A new study has shown that Vitamin D is much required in America and its best source is from milk.
Using the latest national data (NHANES 2003-2006) on what more than 16,000 Americans ages two and older eat, researchers investigated the contribution of each food group to the total vitamin D intake.
No other food item came close to the vitamin D contribution of milk.
In fact, for kids ages 2 to eighteen, milk provided nearly two-thirds of all vitamin D in the diet.
Dr. Keith Ayoob, a registered dietician and paediatric nutrition expert, said: "There are few true replacements for the nutrient package you find in one glass of fat free or lowfat milk.
"Without milk in the diet, it's hard to meet a number of nutrient needs - most notably vitamin D."
Many Americans are not getting enough vitamin D, and this D-ficiency may put their health at risk.
Well known for its role in keeping bones strong, vitamin D is now being hailed for so much more.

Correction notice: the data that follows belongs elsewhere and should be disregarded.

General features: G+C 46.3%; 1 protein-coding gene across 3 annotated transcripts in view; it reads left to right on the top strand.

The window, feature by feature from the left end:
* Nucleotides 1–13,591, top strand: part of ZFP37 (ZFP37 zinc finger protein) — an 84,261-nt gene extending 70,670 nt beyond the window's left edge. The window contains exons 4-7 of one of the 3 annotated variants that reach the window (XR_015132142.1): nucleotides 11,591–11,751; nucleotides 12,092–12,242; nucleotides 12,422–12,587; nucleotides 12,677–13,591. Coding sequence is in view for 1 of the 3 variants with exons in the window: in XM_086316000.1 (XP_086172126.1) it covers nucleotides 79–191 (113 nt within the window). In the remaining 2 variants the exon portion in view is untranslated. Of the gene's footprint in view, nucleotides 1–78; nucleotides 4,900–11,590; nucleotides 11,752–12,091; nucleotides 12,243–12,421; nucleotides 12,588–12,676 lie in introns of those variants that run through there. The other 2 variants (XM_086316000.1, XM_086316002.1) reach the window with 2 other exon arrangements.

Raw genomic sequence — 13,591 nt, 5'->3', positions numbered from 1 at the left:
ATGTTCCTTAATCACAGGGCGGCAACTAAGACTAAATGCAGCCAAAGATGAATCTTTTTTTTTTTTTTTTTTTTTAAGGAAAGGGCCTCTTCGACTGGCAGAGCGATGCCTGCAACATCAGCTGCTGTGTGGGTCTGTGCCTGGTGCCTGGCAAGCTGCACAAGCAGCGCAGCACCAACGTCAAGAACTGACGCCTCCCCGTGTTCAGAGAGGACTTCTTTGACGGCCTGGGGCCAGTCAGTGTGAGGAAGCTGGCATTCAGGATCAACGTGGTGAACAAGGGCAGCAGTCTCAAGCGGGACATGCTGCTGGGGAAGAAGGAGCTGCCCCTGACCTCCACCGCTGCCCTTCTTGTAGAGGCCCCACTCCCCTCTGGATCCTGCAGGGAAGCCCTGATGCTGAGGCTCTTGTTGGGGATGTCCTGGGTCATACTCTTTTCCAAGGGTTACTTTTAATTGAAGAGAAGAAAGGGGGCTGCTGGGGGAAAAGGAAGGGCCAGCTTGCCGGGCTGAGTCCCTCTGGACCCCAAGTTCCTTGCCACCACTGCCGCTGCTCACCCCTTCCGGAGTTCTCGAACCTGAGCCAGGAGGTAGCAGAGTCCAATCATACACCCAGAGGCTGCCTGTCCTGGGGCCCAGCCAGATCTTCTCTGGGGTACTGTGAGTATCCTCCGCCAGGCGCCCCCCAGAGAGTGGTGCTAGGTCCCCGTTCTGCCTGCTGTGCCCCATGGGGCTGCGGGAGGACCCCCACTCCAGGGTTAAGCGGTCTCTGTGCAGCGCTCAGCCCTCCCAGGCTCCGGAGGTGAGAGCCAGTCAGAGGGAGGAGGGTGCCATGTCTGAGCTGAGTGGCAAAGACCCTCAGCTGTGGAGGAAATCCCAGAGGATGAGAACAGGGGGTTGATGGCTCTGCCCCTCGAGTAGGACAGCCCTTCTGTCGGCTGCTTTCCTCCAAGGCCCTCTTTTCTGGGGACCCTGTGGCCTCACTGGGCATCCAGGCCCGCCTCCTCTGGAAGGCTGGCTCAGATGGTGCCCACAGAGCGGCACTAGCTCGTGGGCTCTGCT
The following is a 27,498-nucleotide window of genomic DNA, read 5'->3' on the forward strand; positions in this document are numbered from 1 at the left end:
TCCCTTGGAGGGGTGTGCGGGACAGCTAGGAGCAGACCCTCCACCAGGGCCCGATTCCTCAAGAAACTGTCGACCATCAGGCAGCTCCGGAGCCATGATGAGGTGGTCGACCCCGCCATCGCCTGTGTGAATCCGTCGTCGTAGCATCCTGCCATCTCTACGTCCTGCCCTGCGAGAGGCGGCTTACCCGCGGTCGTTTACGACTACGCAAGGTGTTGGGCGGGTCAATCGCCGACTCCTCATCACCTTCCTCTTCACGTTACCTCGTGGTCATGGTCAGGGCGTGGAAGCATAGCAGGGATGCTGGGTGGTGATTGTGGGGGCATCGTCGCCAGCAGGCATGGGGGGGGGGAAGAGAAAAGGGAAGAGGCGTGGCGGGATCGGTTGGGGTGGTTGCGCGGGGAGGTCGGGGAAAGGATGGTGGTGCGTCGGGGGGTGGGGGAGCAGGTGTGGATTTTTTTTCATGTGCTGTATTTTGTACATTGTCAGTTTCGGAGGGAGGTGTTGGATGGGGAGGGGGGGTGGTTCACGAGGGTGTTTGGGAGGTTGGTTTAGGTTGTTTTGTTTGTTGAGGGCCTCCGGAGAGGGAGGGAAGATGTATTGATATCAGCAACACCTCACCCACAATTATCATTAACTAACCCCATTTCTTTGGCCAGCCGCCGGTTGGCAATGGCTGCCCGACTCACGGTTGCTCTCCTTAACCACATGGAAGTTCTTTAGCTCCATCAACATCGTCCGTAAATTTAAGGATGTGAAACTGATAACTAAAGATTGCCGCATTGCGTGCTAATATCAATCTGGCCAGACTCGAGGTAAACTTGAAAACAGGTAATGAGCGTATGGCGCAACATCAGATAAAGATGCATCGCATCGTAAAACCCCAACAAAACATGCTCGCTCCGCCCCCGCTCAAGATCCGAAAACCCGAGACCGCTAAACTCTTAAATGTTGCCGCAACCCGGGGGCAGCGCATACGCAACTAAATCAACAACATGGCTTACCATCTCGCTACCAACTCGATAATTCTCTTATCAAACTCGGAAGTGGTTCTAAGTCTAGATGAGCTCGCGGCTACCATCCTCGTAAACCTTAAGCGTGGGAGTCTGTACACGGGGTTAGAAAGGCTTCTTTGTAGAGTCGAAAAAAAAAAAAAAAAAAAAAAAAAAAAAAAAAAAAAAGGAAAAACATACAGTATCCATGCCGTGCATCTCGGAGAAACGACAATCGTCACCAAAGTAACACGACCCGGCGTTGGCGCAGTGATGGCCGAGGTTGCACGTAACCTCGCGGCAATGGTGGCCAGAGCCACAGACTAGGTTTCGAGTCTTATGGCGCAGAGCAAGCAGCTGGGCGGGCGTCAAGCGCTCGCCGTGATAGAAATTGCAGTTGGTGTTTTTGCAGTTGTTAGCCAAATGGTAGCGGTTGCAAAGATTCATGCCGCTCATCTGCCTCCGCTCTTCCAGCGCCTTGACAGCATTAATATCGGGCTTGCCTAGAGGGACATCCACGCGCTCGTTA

Emerging science suggests vitamin D may also help protect against diabetes, hypertension, heart disease and certain cancers. It also supports a healthy immune system.
Despite a potential upside of boosting vitamin D levels, Americans of all ages still fall short of their vitamin D needs.
In fact, current deficiency levels prompted the American Academy of Pediatrics to double the vitamin D recommendations for children and teens.
The Academy estimates that up to half of adolescents have low vitamin D levels.
Experts recommend 400IU of vitamin D each day - the amount in four glasses of fat free or lowfat milk.
The study was presented at the Experimental Biology conference in Anaheim, California.